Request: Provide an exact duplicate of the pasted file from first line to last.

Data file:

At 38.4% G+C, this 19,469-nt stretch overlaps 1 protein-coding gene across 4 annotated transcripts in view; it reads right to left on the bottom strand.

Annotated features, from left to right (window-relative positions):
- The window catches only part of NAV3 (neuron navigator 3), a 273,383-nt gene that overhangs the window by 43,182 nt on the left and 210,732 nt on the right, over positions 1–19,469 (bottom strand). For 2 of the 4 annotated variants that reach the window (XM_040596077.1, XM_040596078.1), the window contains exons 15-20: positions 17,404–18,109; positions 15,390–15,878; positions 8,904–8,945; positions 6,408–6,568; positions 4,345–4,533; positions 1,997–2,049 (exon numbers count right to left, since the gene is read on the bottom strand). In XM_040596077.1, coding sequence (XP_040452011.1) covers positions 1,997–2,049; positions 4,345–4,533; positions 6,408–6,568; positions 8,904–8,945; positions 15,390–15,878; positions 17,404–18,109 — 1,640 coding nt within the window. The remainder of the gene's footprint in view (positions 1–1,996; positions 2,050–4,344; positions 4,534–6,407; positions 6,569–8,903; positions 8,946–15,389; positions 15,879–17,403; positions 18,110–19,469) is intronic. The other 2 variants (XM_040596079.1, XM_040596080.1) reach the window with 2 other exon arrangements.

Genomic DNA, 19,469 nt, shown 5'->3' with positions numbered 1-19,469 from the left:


At 38.4% G+C, this 19,469-nt stretch overlaps 1 protein-coding gene across 4 annotated transcripts in view; it reads right to left on the bottom strand.

Annotated features, from left to right (window-relative positions):
- The window catches only part of NAV3 (neuron navigator 3), a 273,383-nt gene that overhangs the window by 43,182 nt on the left and 210,732 nt on the right, over positions 1–19,469 (bottom strand). For 2 of the 4 annotated variants that reach the window (XM_040596077.1, XM_040596078.1), the window contains exons 15-20: positions 17,404–18,109; positions 15,390–15,878; positions 8,904–8,945; positions 6,408–6,568; positions 4,345–4,533; positions 1,997–2,049 (exon numbers count right to left, since the gene is read on the bottom strand). In XM_040596077.1, coding sequence (XP_040452011.1) covers positions 1,997–2,049; positions 4,345–4,533; positions 6,408–6,568; positions 8,904–8,945; positions 15,390–15,878; positions 17,404–18,109 — 1,640 coding nt within the window. The remainder of the gene's footprint in view (positions 1–1,996; positions 2,050–4,344; positions 4,534–6,407; positions 6,569–8,903; positions 8,946–15,389; positions 15,879–17,403; positions 18,110–19,469) is intronic. The other 2 variants (XM_040596079.1, XM_040596080.1) reach the window with 2 other exon arrangements.

Genomic DNA, 19,469 nt, shown 5'->3' with positions numbered 1-19,469 from the left: